The precedents involved in McKinley and Lasar were called into question by the Supreme Court's subsequent decision in Hilbig. Initially, the Court cited McKinley as precedent for rejecting the insurer's argument that an offer made after trial should be considered a tender for purposes of assessing attorney fees. It then went on to consider the amount of the contingent fee due the claimant, who sought 40% of the amount recovered "based on the order of the Supreme Court." The insurer argued that the 40% should not apply because it had paid some benefits and offered to pay other benefits prior to the Supreme Court decision but after the original Workers' Compensation Court decision. The Supreme Court was unable to ascertain what amounts had in fact been paid and noted that the offer to pay other amounts was a conditional one. It went on to say that "in spite of language previously used by this Court in McKinley, it [§ 39-71-612, MCA (1983)] did not provide that insurers could avoid payment of attorney fees to a successful claimant by offering benefits which have never actually been tendered or paid." 249 Mont. at 406; 816 P.2d at 1043. In subsequent discussion it held that a "naked" offer to pay does not constitute a tender. Id. at 407, 816 P.2d at 1044. '[T]o have a valid tender there must be "a bonafide, unconditional, offer of payment of the amount of money due, coupled with an actual production of the money or its equivalent [emphasis added]."' Id.
While Hilbig did not expressly overrule McKinley, it impliedly did so with respect to what constitutes a tender. On the other hand, in Hilbig the Court did not overrule or undermine the holding of McKinley concerning the time of the tender. In a subsequent case, Field v. Sears, Roebuck & Co., 257 Mont. 81, 847 P.2d 306 (1993), the Court reaffirmed its holding in Lasar, again holding that a concession of permanent total disability after the filing of the petition, but several weeks prior to the scheduled trial date, precluded recovery of attorney fees under section 39-71-612, MCA (1979).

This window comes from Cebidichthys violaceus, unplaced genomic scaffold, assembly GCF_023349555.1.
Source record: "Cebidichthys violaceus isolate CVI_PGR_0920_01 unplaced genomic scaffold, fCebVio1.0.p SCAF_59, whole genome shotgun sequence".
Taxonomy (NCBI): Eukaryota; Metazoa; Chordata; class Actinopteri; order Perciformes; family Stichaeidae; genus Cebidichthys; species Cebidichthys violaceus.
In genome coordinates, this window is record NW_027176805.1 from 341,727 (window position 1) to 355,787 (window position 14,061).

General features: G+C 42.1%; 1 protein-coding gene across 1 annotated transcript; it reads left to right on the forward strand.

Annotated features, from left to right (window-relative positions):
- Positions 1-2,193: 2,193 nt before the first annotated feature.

In this case, prior to the commencement of any legal proceeding, the State Fund conceded liability for total disability benefits, thereby satisfying the "tender or payment" requirement. The payments and the concession of liability were made well within the time frames set out in McKinley, Lasar, and Field.
In Field the Supreme Court made note of the fact that in both that case and in Lasar the insurers conceded liability after they had obtained further information concerning disability. Field, 257 Mont. at 85, 847 P.2d at 309. In this case the State Fund converted claimant's benefits to permanent partial in 1987. When it received additional information that claimant was not employable even considering his transferable skills, it reinstated claimant's temporary total disability benefits retroactive to 1987. It then retained its own rehabilitation provider to perform an employability assessment. (Finding 24.) Thereafter, on January 4, 1991, it conceded that claimant was permanently totally disabled.